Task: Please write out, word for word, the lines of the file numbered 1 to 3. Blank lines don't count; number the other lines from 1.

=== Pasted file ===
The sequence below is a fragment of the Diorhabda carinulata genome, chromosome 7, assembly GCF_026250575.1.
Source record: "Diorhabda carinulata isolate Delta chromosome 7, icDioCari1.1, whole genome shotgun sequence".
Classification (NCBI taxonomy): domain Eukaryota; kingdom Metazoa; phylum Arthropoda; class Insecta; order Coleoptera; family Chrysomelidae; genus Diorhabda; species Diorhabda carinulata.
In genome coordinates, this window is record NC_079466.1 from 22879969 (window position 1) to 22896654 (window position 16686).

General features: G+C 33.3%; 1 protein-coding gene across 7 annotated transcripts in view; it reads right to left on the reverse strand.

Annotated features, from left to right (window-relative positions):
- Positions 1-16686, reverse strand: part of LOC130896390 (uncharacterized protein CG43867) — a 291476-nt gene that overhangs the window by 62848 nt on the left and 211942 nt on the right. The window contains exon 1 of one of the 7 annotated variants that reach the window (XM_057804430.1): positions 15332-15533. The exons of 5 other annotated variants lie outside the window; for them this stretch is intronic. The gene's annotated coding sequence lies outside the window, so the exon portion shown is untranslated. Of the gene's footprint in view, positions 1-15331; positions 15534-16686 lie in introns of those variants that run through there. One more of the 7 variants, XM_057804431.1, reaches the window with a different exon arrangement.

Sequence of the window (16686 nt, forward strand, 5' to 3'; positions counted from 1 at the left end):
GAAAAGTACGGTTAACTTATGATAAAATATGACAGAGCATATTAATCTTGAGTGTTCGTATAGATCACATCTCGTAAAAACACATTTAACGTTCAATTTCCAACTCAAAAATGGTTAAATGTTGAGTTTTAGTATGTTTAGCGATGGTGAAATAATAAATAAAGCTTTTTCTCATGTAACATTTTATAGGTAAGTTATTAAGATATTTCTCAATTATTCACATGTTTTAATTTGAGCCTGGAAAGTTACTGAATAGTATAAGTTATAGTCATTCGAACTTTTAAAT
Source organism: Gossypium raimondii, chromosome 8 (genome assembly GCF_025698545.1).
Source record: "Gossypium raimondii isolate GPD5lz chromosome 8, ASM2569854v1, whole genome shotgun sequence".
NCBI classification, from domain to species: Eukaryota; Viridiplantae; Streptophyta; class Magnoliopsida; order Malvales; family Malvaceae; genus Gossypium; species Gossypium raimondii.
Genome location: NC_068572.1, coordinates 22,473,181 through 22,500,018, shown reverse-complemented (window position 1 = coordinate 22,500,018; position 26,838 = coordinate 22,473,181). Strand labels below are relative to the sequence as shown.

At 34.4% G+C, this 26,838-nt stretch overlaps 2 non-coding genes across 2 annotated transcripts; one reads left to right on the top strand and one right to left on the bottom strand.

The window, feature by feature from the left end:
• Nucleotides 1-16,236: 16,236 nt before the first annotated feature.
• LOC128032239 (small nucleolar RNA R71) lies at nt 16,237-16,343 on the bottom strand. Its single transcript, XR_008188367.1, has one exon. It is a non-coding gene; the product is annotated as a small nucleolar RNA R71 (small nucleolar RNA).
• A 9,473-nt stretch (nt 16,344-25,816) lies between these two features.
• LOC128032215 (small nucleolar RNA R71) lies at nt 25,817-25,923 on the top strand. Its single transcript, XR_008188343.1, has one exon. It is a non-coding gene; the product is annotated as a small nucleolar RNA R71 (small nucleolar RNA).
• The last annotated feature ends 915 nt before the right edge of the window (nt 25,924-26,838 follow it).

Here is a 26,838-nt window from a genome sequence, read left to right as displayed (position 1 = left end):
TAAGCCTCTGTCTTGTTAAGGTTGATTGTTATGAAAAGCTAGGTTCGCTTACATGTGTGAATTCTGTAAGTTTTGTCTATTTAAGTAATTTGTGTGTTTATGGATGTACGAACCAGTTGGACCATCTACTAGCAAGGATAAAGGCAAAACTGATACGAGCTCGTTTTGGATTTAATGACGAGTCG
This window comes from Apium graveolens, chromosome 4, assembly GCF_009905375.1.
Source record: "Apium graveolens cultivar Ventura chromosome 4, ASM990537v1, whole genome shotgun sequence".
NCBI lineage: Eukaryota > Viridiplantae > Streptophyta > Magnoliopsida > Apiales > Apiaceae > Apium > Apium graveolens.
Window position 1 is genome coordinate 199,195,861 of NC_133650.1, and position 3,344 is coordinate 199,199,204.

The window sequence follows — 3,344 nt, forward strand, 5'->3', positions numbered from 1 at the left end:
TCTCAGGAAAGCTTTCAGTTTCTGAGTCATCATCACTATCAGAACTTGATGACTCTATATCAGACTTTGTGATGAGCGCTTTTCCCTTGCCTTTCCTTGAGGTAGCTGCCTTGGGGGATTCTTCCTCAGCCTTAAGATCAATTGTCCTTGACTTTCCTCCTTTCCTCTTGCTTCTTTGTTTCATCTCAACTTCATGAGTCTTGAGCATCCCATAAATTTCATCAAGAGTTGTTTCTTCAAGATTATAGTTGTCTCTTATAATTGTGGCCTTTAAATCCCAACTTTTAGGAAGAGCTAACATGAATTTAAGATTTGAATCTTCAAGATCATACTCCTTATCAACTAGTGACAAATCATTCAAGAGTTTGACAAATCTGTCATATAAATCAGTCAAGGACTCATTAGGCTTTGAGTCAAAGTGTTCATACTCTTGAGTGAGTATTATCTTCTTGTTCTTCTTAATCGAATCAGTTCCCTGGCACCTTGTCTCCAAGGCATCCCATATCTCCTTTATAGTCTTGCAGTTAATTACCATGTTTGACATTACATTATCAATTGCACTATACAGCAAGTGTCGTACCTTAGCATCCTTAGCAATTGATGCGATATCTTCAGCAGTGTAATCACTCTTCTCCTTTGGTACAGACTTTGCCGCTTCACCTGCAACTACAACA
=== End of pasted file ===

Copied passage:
The sequence below is a fragment of the Diorhabda carinulata genome, chromosome 7, assembly GCF_026250575.1.
Source record: "Diorhabda carinulata isolate Delta chromosome 7, icDioCari1.1, whole genome shotgun sequence".
Classification (NCBI taxonomy): domain Eukaryota; kingdom Metazoa; phylum Arthropoda; class Insecta; order Coleoptera; family Chrysomelidae; genus Diorhabda; species Diorhabda carinulata.